Project: Characterizing the spectrum of TB and Co-infection with HIV - the role of Th22 cells

Acronym CaTCH-22 (Reference Number: TMA2016SF-1535)
Duration 01/09/2018 - 31/08/2023
Project Topic Over 10 million people developed TB in 2015, and almost 2 million people died of TB that year. TB is the leading cause of death in HIV-infected persons in Africa. In high burden countries like South Africa, almost 1 in every 100 people develops TB each year, and HIV prevalence in new TB cases was approximately 60% in 2015. HIV co-infection increases the risk of developing TB by up to 30 times. Notably, this heightened susceptibility to TB is increased even before profound CD4+ depletion. The need for tools to prevent TB transmission and disease is greater than ever. An effective vaccine and biomarkers to identify those at greatest risk of disease will be key to reducing TB. The challenge with developing these interventions is our incomplete understanding of the drivers of disease. Along with a refinement of our understanding of TB as a spectrum of infection and disease states, we need more knowledge of the host-pathogen relationships that contribute to different states. TB and HIV co-infection presents an opportunity to study defects in immunity that increase risk of TB disease. To date, studies have largely focused on Th1 responses (particularly IFN-?), which are undoubtedly important in protective TB immunity. However, IFN-?-independent mechanisms may also contribute to, or synergise with, Th1 responses to TB. We present novel data that CD4+ T cells producing the cytokine Interleukin-22 (IL-22), or 'Th22' cells, make up a major part of the human immune response to Mycobacterium tuberculosis (Mtb), are a distinct subset from IFN-?/IL-17-producing cells, and are severely depleted during HIV infection. Given these findings, we propose a comprehensive characterisation of Mtb-specific Th22 cells along the spectrum of TB infection, disease and treatment, in the context of HIV co-infection. We propose to study (1) Th22 responses during active TB disease and treatment, (2) the restoration of Th22 cells during HIV infection and ART, and (3) Mtb-specific Th22 cells over the spectrum of TB infection and disease states. We will comprehensively assess the balance of Th22, Th1 and Th17 responses to Mtb, in carefully designed clinical cohorts. These studies will contribute to building clinical research capacity of two PhD students, one MSc student and one Postdoctoral fellow, and the further career development of the Senior Fellow. This project will advance scientific knowledge on the major poverty-related diseases, TB and HIV, and has potential to contribute to the development of effective TB vaccines and predictive biomarkers.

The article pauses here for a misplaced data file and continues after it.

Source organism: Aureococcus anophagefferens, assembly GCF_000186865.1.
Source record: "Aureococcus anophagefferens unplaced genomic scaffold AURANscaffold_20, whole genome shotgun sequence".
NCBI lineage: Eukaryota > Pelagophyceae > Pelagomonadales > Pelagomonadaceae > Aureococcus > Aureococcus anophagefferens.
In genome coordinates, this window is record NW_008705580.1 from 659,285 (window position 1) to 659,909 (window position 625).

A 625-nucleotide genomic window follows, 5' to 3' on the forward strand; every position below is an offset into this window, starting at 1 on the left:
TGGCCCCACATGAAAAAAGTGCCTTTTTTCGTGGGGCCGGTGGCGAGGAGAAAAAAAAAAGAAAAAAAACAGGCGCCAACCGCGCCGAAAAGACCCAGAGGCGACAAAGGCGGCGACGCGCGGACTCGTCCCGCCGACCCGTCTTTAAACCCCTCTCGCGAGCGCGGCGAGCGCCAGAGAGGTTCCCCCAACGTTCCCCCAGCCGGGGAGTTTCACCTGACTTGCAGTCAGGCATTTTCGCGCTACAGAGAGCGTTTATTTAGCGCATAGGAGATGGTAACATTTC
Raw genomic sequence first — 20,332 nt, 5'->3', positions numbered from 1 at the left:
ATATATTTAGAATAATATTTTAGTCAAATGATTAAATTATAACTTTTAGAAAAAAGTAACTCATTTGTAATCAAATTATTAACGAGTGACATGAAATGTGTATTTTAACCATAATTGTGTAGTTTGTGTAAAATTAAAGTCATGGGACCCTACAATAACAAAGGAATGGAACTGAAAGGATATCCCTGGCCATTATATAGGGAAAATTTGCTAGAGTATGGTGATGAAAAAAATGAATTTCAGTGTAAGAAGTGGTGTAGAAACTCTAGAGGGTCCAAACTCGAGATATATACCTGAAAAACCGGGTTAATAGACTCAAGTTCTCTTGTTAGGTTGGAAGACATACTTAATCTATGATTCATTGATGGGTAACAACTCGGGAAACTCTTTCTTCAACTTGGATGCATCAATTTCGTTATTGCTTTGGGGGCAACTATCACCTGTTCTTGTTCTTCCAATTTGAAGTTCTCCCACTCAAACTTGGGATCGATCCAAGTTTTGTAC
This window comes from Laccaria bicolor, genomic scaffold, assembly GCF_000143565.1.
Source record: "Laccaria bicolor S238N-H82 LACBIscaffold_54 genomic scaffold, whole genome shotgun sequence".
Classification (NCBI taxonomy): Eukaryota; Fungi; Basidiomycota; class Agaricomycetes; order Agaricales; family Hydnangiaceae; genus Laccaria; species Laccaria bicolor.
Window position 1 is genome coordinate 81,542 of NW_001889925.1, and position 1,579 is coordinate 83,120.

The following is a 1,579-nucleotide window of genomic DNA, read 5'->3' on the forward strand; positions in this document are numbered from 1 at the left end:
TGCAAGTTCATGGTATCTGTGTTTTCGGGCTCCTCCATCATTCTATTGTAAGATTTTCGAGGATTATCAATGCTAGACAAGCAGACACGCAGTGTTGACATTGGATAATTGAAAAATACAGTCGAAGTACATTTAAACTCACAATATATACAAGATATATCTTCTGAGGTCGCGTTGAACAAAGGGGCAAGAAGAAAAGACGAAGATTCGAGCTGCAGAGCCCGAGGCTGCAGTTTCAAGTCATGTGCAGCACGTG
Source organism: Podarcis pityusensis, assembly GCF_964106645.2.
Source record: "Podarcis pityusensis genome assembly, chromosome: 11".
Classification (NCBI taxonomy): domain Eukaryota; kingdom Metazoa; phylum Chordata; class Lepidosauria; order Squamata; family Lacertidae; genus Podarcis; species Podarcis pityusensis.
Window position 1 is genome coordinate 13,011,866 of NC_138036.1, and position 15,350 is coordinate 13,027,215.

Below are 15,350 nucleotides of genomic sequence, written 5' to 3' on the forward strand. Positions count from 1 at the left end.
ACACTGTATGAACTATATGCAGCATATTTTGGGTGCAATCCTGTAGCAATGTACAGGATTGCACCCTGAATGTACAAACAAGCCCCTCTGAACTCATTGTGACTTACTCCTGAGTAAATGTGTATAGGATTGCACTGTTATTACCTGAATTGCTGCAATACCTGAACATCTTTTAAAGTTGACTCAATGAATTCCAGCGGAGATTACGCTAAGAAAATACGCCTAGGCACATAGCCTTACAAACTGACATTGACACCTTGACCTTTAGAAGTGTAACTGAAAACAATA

Network EDCTP2
Call Senior Fellowships 2016

Project partner

Number Name Role Country
1 University of Cape Town Coordinator South Africa